Author Topic: Critcal Hit and Miss  (Read 161 times)

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Offline Wildfire

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Critcal Hit and Miss
« on: July 31, 2005, 07:22:53 PM »
Critical Hits:
Per the D&D rules a critical hit is a natural roll within the threat range and then another successive hit. I'm going to add that each successive hit within the threat range adds another die of damage.

example: Miranda is using a scimitar in a scrape with an Ogre. It's critical threat range is 18-20/x2. She hits with a natural 19. She follows up to see if it's a critical and rolls an 18. Normally the critical would end there. However, in my game it will continue on. So the next roll she gets is a 20. Miranda is happy and will roll to hit again. She rolls a 16 ending her critical spree. So, in total the damge that she would deal would be x3 (x2 for the initial crit roll, x3 for the roll of 20; the roll of 16 was out of her threat range for another critical. Only hits within the threat range can add another die to the damage). I don't know if this critical increase is a detailed feat in the books but it's now a House rule for my game.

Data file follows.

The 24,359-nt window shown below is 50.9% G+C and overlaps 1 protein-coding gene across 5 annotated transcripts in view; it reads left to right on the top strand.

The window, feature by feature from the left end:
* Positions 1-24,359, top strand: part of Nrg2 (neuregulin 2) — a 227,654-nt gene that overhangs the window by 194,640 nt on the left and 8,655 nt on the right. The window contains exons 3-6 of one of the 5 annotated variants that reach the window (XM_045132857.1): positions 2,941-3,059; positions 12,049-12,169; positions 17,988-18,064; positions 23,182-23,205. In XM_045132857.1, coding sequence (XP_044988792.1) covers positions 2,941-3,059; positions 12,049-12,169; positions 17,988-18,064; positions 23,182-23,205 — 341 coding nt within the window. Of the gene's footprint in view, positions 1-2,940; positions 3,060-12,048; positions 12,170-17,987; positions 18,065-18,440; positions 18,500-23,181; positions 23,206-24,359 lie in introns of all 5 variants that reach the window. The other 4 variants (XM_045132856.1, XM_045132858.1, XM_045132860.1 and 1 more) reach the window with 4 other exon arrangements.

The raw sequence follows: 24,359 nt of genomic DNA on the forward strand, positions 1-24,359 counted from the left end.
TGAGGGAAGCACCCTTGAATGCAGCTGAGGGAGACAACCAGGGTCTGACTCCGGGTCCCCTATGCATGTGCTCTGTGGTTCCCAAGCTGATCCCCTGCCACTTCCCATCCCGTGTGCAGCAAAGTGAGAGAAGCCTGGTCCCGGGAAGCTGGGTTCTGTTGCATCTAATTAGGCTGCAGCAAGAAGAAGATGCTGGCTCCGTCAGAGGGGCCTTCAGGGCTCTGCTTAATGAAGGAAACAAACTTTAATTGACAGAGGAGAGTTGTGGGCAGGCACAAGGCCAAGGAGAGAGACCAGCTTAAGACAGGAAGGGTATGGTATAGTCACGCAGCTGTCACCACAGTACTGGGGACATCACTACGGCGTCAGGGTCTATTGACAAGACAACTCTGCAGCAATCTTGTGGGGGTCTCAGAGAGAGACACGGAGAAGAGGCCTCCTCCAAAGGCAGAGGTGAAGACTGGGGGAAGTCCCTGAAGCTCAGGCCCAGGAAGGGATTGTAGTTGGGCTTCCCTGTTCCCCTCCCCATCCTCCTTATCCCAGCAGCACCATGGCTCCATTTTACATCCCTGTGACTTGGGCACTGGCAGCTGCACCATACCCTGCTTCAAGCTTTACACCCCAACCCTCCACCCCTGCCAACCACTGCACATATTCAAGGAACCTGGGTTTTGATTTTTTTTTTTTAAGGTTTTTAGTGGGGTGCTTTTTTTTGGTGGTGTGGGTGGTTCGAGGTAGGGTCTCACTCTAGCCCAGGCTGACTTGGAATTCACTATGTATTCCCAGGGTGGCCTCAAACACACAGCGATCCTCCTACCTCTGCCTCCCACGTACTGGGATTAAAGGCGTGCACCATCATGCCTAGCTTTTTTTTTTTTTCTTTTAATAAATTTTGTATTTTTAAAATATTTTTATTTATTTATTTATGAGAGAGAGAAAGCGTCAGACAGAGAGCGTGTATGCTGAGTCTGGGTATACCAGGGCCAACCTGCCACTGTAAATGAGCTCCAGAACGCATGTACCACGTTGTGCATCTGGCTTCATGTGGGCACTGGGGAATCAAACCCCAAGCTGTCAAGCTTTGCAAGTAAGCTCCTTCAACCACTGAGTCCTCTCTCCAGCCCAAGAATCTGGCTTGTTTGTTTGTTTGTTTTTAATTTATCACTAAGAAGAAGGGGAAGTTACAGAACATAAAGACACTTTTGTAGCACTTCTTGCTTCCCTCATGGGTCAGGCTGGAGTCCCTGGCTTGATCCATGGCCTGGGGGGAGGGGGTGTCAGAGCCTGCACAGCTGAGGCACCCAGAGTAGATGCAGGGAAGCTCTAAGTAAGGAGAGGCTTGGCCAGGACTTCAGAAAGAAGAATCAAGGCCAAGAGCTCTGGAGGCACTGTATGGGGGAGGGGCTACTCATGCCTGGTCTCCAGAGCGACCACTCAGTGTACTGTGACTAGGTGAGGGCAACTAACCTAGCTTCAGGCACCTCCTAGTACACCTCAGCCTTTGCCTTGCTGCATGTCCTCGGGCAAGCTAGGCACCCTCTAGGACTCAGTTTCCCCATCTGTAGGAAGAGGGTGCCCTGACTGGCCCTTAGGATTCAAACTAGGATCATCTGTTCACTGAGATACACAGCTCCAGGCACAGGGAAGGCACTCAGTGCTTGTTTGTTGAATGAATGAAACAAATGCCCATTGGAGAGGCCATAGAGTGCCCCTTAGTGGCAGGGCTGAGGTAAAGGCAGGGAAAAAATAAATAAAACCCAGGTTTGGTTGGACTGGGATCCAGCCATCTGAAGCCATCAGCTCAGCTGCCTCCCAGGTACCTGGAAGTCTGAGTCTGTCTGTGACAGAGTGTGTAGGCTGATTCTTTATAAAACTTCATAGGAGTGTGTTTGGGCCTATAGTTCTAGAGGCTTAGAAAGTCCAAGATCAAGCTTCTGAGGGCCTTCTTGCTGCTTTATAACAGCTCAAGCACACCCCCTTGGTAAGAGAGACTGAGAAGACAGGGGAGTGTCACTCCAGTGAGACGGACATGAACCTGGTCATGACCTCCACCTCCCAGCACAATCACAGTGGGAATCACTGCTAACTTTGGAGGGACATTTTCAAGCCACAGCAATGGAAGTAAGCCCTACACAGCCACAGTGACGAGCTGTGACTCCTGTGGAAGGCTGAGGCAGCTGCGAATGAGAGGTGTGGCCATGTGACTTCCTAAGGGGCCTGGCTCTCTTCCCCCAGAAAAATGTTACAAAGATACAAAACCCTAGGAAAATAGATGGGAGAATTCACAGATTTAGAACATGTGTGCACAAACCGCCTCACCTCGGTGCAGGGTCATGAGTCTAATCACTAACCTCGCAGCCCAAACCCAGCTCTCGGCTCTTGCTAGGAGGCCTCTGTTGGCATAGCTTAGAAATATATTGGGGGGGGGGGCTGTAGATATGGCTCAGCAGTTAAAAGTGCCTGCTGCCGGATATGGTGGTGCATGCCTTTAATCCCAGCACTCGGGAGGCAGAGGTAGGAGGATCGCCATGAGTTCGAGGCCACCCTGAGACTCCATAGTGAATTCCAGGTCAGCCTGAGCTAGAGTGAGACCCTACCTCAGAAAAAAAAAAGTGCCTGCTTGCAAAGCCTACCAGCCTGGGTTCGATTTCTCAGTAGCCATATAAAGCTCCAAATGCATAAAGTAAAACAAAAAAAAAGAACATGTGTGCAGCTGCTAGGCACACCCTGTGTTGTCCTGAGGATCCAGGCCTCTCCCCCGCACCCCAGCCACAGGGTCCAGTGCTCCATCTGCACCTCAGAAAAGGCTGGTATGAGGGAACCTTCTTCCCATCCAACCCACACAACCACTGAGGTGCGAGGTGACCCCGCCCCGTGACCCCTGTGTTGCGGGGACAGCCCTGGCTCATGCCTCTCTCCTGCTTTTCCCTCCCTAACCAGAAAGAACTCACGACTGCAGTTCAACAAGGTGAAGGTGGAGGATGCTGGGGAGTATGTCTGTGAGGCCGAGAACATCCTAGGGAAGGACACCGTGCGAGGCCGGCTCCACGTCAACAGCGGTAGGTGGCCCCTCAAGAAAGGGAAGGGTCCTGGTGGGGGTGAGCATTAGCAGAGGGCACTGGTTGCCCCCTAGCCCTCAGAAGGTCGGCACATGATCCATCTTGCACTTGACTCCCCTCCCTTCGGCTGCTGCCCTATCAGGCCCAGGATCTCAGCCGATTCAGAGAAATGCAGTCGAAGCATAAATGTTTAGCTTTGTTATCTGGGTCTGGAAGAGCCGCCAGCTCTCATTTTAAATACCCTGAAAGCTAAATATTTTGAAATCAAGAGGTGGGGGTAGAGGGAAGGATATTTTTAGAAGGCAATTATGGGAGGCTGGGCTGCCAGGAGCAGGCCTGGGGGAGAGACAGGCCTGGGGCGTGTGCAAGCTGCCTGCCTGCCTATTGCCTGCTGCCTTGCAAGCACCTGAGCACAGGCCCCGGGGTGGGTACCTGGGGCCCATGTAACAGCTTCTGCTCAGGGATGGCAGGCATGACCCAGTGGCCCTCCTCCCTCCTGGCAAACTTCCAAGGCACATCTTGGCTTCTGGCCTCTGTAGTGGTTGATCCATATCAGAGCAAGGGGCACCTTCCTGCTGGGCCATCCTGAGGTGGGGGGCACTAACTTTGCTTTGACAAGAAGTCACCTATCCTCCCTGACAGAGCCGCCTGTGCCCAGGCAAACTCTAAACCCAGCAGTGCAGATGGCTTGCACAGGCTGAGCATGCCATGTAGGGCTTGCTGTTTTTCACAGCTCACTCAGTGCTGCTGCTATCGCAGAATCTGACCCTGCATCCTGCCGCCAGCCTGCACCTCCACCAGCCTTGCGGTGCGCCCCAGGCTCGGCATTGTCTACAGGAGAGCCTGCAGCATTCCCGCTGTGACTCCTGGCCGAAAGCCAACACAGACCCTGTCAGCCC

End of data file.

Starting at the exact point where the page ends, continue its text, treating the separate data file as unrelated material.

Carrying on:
(Tip: With the feat 'power critical in the Complete Warrior this could make one extremely deadly)

Critical Miss:
To the best of my knowledge the critical miss has not been detailed or even mentioned anywhere (but I reserve the right to be corrected).

So as has been done in the past, with acceptance I might add, is that a roll of a 1 poses a threat to a critical miss. A successive miss means a reduction of 4 to one's initiative for the following round. I would like to add that each successive miss will pose an additional reduction of 4 to initiative. Going into negative on initiative means losing the weapon giving the opponent an attack of opportunity (this is to reflect the fumbling nature that a critical miss puts a character into). The weaponless individual can then draw another weapon the following round at the expense of a move action.

If anyone has other ideas to handling critical misses then I certainly welcome the comments.
Wildfire

One should never underestimate the stimulation of eccentricity